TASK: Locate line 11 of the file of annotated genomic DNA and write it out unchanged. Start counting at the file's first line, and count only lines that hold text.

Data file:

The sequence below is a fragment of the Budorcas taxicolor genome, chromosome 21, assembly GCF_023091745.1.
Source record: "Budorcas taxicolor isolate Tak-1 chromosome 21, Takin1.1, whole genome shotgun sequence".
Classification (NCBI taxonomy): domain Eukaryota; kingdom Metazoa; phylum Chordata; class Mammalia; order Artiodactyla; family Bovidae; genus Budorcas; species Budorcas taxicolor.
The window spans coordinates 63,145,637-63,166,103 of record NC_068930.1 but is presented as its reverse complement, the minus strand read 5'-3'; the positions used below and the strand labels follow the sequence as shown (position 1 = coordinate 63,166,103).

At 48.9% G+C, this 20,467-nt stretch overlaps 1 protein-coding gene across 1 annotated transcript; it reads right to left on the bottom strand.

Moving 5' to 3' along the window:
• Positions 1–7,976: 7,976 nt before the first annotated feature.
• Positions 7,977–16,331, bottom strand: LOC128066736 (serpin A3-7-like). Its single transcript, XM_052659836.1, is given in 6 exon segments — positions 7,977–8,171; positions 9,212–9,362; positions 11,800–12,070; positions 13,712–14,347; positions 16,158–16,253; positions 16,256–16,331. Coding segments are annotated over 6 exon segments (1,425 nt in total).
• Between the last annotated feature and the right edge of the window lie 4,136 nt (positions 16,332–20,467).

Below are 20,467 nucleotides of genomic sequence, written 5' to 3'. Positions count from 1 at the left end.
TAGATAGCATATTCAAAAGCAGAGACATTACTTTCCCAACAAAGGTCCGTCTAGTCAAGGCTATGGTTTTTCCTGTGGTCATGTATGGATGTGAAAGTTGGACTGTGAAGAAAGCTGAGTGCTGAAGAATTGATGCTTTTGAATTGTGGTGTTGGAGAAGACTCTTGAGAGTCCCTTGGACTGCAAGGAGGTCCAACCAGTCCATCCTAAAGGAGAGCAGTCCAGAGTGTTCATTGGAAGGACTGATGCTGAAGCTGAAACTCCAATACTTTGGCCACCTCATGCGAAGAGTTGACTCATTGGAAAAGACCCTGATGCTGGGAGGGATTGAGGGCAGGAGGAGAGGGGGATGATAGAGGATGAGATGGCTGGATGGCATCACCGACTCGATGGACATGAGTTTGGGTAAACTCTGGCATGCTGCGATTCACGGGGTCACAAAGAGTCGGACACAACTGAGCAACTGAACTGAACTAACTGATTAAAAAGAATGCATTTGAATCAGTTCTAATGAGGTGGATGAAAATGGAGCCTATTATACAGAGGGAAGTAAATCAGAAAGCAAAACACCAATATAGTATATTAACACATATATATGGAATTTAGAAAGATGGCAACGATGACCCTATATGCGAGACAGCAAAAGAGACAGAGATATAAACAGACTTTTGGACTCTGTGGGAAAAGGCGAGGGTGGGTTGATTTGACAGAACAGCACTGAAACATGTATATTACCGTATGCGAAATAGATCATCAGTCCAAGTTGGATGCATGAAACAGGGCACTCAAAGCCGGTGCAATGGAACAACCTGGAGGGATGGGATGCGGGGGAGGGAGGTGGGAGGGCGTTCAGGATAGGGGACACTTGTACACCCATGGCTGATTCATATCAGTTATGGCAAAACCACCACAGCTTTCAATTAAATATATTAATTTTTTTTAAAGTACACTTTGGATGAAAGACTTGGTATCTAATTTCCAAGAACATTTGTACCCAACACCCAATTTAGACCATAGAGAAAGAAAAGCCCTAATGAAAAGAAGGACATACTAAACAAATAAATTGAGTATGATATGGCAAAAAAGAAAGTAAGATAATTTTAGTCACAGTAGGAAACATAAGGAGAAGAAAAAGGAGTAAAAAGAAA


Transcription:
TAGATAGCATATTCAAAAGCAGAGACATTACTTTCCCAACAAAGGTCCGTCTAGTCAAGGCTATGGTTTTTCCTGTGGTCATGTATGGATGTGAAAGTTGGACTGTGAAGAAAGCTGAGTGCTGAAGAATTGATGCTTTTGAATTGTGGTGTTGGAGAAGACTCTTGAGAGTCCCTTGGACTGCAAGGAGGTCCAACCAGTCCATCCTAAAGGAGAGCAGTCCAGAGTGTTCATTGGAAGGACTGATGCTGAAGCTGAAACTCCAATACTTTGGCCACCTCATGCGAAGAGTTGACTCATTGGAAAAGACCCTGATGCTGGGAGGGATTGAGGGCAGGAGGAGAGGGGGATGATAGAGGATGAGATGGCTGGATGGCATCACCGACTCGATGGACATGAGTTTGGGTAAACTCTGGCATGCTGCGATTCACGGGGTCACAAAGAGTCGGACACAACTGAGCAACTGAACTGAACTAACTGATTAAAAAGAATGCATTTGAATCAGTTCTAATGAGGTGGATGAAAATGGAGCCTATTATACAGAGGGAAGTAAATCAGAAAGCAAAACACCAATATAGTATATTAACACATATATATGGAATTTAGAAAGATGGCAACGATGACCCTATATGCGAGACAGCAAAAGAGACAGAGATATAAACAGACTTTTGGACTCTGTGGGAAAAGGCGAGGGTGGGTTGATTTGACAGAACAGCACTGAAACATGTATATTACCGTATGCGAAATAGATCATCAGTCCAAGTTGGATGCATGAAACAGGGCACTCAAAGCCGGTGCAATGGAACAACCTGGAGGGATGGGATGCGGGGGAGGGAGGTGGGAGGGCGTTCAGGATAGGGGACACTTGTACACCCATGGCTGATTCATATCAGTTATGGCAAAACCACCACAGCTTTCAATTAAATATATTAATTTTTTTTAAAGTACACTTTGGATGAAAGACTTGGTATCTAATTTCCAAGAACATTTGTACCCAACACCCAATTTAGACCATAGAGAAAGAAAAGCCCTAATGAAAAGAAGGACATACTAAACAAATAAATTGAGTATGATATGGCAAAAAAGAAAGTAAGATAATTTTAGTCACAGTAGGAAACATAAGGAGAAGAAAAAGGAGTAAAAAGAAA